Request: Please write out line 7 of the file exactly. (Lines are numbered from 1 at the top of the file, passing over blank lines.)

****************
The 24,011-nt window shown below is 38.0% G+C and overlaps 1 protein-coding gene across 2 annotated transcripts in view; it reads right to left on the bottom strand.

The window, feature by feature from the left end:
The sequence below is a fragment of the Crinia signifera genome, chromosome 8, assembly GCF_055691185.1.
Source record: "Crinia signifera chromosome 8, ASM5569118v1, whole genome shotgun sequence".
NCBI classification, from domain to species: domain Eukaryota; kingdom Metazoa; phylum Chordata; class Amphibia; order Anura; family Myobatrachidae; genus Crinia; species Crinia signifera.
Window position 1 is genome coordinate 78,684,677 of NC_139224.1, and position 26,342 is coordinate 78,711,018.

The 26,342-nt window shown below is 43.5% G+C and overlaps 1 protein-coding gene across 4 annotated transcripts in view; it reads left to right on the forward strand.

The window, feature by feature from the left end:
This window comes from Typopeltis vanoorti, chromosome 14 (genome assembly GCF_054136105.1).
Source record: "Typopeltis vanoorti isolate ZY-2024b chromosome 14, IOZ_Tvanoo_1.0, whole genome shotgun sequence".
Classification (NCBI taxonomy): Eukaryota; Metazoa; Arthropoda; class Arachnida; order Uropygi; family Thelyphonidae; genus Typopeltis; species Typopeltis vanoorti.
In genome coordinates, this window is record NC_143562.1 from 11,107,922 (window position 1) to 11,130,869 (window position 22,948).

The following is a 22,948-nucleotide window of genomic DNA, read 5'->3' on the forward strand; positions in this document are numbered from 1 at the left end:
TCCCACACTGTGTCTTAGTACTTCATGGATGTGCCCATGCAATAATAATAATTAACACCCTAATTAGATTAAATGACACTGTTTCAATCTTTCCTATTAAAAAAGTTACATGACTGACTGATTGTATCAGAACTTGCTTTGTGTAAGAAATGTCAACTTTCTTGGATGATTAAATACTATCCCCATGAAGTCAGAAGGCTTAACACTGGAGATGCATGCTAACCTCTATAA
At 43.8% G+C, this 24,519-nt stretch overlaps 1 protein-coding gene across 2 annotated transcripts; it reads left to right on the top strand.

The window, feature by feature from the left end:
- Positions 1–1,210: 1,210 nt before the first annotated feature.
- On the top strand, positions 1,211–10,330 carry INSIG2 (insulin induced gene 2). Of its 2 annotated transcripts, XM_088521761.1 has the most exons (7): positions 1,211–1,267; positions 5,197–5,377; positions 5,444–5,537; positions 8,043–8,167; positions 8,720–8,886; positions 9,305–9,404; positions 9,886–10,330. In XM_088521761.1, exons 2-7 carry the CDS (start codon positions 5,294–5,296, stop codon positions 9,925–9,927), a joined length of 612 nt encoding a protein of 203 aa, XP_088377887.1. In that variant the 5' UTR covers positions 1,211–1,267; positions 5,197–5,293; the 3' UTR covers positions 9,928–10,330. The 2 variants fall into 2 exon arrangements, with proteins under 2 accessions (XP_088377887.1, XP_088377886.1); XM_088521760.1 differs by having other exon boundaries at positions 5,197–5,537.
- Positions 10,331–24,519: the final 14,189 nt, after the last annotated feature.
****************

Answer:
The 26,342-nt window shown below is 43.5% G+C and overlaps 1 protein-coding gene across 4 annotated transcripts in view; it reads left to right on the forward strand.